The Black and Brown Workers Collective and supporters took to the streets on June 1 to call out racist, classist, transphobic and homophobic policies and practices in the HIV/AIDS nonprofit sector in Philadelphia. Marchers chanted: “No more racist organizations!” and “Blood in our communities! Money in their pockets!”The protest specifically targeted Philadelphia FIGHT, an AIDS service agency, for raising the money for its expenses off the needs of Black and Brown communities while discriminating against workers who come from these communities. BBWC represents current and former workers at FIGHT, the Mazzoni Center, GALAEI (the Gay and Lesbian Latino AIDS Education Initiative) and other nonprofit agencies.Led by Black and Latina workers who lost their jobs for speaking out against oppressive work conditions, the march stopped by outreach offices of the nonprofit in Center City Philadelphia. FIGHT had put its main office in lockdown status in response to the protest, which came six weeks after BBWC presented FIGHT director Jane Shull with a list of proposals to improve conditions for workers of color. Shull was informed that BBWC would return if she failed to respond.The June 1 protest began at the AIDS Activities Coordinating Office of the Philadelphia Department of Health, one of the FIGHT funders. BBWC demonstrators delivered a list of demands that included the firing of Shull.The BBWC “Call to Action” enumerated 18 institutional practices at FIGHT that adversely affect Black and Brown workers, particularly those who identify as transfeminine.Demands included immediate compensation for overtime labor of Black and Brown workers; an immediate stop to FIGHT sharing the medical history of Black and Brown employees with other frontline workers; and additional pay for bilingual workers for translation services they provide, which are currently not compensated.Other demands include evaluation of FIGHT’s hiring and firing practices to more equitably represent communities most impacted by the current HIV/AIDS epidemic; termination of specific staff whose policies were cited as particularly racist and offensive; and funded equal access to ongoing professional development for Black and Brown workers.Black and Brown workers have been targeted and even fired for speaking out against FIGHT’s oppressive practices. Shani Akilah, who is one of those fired, said: “Workers are united to demand justice and a change in organizational culture. FIGHT has a long history of this type of discrimination. We are tired of the retaliation. Workers who are still on their jobs are united with us.”Victoria Lopez worked at FIGHT as a phlebotomist for three years and then was forced to leave because of sexual harassment unaddressed by management. She was also asked to provide translation services with no additional compensation.Viviana Ortiz, another former FIGHT worker, was sexually assaulted and harassed by a participant in the program. She charged management with failing to protect her and other Black and Brown employees. Speaking outside FIGHT’s Center City office, Ortiz asserted that if she were a “blue eyed, blonde-haired staff person, the client would be long gone.”While specifically targeting Philadelphia FIGHT, BBWC organizers emphasized that discrimination in hiring and promotion of Black and Brown workers permeates nonprofit agencies serving as “gatekeepers” for community services.In Pennsylvania, the private nonprofit sector employs almost 15 percent of the state’s workforce, more than any other sector. In Philadelphia and surrounding counties, employment in private nonprofits is closer to 40 percent. A 2013 study by Nonprofit HR Solutions found only 32 percent of U.S. nonprofits reflect the diversity of the communities they serve in hiring and promotional practices. (tinyurl.com/j29uqnm)As the BBCW workers marched through Center City, they received an outpouring of support from people on the streets. Members of the Philadelphia Coalition for R.E.A.L. (Racial, Economic and Legal) Justice, Philadelphia Black Lives Matter, the Womanist Working Collective and Workers World Party joined in the action. For more information, contact [email protected]EmailPrintMoreShare thisFacebookTwitterWhatsAppEmailPrintMoreShare this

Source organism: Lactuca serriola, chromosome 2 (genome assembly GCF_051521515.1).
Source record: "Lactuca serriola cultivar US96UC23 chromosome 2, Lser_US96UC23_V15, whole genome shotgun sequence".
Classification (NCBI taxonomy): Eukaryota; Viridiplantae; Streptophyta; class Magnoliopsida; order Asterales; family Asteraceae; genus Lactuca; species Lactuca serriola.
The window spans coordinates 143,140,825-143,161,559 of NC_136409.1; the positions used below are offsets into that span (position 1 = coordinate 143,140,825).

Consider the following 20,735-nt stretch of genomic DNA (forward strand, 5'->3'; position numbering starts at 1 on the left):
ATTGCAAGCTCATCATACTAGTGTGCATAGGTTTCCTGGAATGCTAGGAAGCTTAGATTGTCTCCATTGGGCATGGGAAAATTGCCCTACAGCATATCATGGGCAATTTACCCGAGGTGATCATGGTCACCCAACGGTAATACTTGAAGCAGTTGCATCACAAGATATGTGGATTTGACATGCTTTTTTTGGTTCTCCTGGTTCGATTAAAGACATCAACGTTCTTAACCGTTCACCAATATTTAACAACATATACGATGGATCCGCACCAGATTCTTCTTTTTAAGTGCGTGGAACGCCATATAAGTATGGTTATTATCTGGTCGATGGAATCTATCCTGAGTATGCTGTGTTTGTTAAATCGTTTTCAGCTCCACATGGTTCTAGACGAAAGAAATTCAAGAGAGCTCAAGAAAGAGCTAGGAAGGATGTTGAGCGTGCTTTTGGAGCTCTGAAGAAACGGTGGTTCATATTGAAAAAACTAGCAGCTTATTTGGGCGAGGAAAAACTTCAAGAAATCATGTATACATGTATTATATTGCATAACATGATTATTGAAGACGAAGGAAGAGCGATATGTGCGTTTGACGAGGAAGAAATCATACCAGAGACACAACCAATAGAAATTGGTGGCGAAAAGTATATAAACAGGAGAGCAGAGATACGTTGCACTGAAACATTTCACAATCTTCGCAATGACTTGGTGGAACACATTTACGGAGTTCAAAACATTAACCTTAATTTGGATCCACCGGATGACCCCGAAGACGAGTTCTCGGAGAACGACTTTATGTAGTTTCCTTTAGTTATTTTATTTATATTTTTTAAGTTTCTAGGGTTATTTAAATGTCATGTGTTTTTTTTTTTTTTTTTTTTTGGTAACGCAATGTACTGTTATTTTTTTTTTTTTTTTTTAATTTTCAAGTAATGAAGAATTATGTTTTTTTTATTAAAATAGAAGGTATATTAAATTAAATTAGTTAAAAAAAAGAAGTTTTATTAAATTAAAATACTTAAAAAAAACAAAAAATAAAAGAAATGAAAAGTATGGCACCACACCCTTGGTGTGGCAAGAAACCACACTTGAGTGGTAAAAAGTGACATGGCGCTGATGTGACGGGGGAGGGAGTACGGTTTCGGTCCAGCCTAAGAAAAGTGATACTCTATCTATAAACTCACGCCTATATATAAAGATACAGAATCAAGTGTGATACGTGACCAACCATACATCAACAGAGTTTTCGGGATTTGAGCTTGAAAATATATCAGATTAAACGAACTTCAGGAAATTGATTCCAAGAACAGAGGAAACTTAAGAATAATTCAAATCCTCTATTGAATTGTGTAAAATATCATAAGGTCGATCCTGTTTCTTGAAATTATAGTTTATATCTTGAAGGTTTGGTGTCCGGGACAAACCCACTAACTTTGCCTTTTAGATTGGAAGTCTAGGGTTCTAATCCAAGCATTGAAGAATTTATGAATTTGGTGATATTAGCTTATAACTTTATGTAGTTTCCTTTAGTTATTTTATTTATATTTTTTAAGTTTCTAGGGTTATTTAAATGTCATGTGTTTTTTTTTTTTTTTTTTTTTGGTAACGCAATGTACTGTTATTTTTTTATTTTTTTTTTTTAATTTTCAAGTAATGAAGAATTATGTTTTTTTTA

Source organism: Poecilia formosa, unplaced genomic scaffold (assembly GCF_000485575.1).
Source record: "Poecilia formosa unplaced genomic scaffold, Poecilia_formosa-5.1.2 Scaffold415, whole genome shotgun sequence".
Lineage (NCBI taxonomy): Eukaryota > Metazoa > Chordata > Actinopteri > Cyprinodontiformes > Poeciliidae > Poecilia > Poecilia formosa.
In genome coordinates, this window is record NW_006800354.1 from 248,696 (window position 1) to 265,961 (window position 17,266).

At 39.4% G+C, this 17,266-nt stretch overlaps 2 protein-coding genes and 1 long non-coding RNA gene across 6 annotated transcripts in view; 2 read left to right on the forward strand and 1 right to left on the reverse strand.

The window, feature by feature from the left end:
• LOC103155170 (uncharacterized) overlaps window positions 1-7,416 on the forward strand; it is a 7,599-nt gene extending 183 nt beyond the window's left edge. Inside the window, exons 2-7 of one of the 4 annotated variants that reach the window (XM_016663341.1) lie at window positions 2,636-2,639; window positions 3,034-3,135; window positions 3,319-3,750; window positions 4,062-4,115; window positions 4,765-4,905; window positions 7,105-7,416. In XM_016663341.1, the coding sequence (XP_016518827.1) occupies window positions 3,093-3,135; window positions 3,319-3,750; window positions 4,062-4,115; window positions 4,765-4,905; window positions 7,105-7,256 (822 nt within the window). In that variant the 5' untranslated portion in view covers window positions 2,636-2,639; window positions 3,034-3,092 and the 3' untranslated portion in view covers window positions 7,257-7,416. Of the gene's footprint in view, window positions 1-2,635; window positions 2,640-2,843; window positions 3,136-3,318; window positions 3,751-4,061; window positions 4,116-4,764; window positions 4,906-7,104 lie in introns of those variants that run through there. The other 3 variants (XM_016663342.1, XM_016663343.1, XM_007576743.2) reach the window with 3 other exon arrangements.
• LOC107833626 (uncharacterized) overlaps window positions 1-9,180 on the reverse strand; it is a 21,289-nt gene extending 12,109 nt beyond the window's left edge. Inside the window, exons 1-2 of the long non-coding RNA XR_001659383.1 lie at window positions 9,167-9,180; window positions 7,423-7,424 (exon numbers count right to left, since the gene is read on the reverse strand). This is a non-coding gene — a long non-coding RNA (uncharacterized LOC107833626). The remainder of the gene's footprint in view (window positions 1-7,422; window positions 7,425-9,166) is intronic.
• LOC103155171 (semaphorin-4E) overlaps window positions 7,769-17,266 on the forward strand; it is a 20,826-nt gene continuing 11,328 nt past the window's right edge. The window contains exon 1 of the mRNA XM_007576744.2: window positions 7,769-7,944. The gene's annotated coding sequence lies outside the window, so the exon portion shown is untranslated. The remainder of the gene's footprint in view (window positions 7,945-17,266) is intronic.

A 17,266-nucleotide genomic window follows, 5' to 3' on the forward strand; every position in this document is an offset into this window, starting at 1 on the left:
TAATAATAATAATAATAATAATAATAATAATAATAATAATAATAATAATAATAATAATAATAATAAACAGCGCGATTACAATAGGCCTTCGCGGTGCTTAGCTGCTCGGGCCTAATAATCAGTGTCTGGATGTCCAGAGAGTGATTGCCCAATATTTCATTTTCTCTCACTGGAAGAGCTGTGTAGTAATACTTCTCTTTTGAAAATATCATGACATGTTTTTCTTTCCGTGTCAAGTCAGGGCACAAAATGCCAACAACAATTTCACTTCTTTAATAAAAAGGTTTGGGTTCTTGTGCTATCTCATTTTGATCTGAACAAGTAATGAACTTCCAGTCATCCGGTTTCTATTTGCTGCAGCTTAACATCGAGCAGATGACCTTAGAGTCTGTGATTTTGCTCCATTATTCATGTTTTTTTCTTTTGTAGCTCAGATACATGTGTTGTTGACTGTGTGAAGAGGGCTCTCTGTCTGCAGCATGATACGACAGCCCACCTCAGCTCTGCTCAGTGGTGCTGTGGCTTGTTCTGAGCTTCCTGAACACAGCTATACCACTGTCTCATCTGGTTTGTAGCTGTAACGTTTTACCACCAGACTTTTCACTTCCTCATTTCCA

ReddIt Patton Maynard“We, not Me”Junior Political Science and Theatre double major“I wish to unite the TCU community by building and strengthening our traditions. I believe that we have an opportunity next year to start a new campus culture that touches every student on campus, not just a chosen few.”Involvement: TCU Dutchmen, Theatre, Phi Kappa Sigma, Alpha Psi OmegaPlatform: Create events to foster community and tradition, enhance presidential visibility with public speeches and continue to support mental health, DEI, and It’s On Us funding. Previous articleListen: Ball Don’t Lie: RecoveryNext articleThe Skiff: April 11, 2019 Olivia Wales RELATED ARTICLESMORE FROM AUTHOR ReddIt Olivia Waleshttps://www.tcu360.com/author/olivia-wales/ Linkedin Linkedin Olivia is a journalism major from Fayetteville, Arkansas. She enjoys running, hiking and planning adventures with her friends. When she is not writing, you can find her at the TCU Recreation Center, fiercely competing in any intramural sport. Twitter Lessons of perseverance Chemistry professor misses first TCU basketball home game in 40 years due to pandemic restrictions Ryan Chandler“Do More”Sophomore business marketing major“I believe that to whom much is given, more is expected. SGA is given an abundance of money and resources, and we cannot let that go to waste. We cannot settle, we must grow and do more for this campus.”Involvement: SGA Chairman of Student Outreach Committee, member of Sigma Phi Epsilon, owner of Philia Clothing, Frog AidesPlatform: Advocate for student representation on the Board of Trustees, free feminine hygiene products in bathrooms on campus, and full usage of SGA funds. Ontario Brown“Coming together, working together and staying together. That’s the vision!”Sophomore secondary education and mathematics double major“I am committed to ensuring that SGA serves as a true resource for every type of student. It is the necessity to ask students what their vision is for this campus and do everything in our power to make that vision come into fruition.”Involvement: Chancellor’s Leadership Program, World of Truth Gospel Choir, Black Student Association, College of Education Dean’s Advisory CabinetPlatform: Cohesion among students and SGA members, representation for the underrepresented and conversing with other Big-12 schools. Facebook Facebook Olivia Waleshttps://www.tcu360.com/author/olivia-wales/ ‘Horned Frogs lead the way’: A look at TCU’s ROTC programs Welcome TCU Class of 2025 Matt WilliamsJunior finance major“I want to advocate for something that the student body as a whole can rally behind. If we as students are in unison advocating for ideas, our collaborative voices can truly be heard.”Involvement: SGA Finance Committee Chair, Student Foundation, Beta Theta Pi, Neeley Fellows, Frog Camp FacilitatorPlatform: Tuition affordability, student success through more study spaces and inclusion. Olivia Waleshttps://www.tcu360.com/author/olivia-wales/ Josh Witkop“Serve On”Junior biochemistry major“I firmly believe that from our unique positions as students, classmates, roommates, friends, and leaders, each of us can take what we do in day-to-day life and shift our mindset to work to uplift and value others. When we reconfigure our fundamental life actions, big and small, to uplift and value others, we serve on.”Involvement: Student Foundation, Frog Shadow, Beta Theta PiPlatform: Engage against sexual assault, improve pass-no credit options and unite the TCU community. Twitter TCU places second in the National Student Advertising Competition, the highest in school history Meet the 2021 Student Body Officer Candidates World Oceans Day shines spotlight on marine plastic pollution Paige Shiring“Pink is Powerful”Sophomore finance major“I want to serve the student body in a transparent and honest way. I plan to empower organizations that personally touch the lives of every student, no matter how small.”Involvement: Neeley Fellows, Kappa Alpha Theta Chief Financial Officer, TIP Board. Shiring passed a House Bill this semester that supported the creation of a fixed tuition plan.Platform: Transparency and affordability in tuition prices, budgeting and communicating with administration. + posts Jack Leonhard“Believe in Better”Sophomore finance major“Over this next year, I would like to develop deeper ties with the City of Fort Worth as a student body and engage not only individual students, but student organizations, both tasks that should be in the wheelhouse of the VPE.”Involvement: Connections Mentor, Frogs First leader, Real Estate Club, former president Phi Kappa Sigma FraternityPlatform: Elevate the campus experience through dining options, engage the local community with streamlined off campus housing and empower students. Olivia Wales printGet to know the candidates before student body officer elections on Thursday, April 11. PresidentPatton MaynardMatt WilliamsJosh WitkopVice President, ExternalOntario BrownJack LeonhardVice President, OperationsRyan ChandlerTreasurerPaige Shiring Olivia Waleshttps://www.tcu360.com/author/olivia-wales/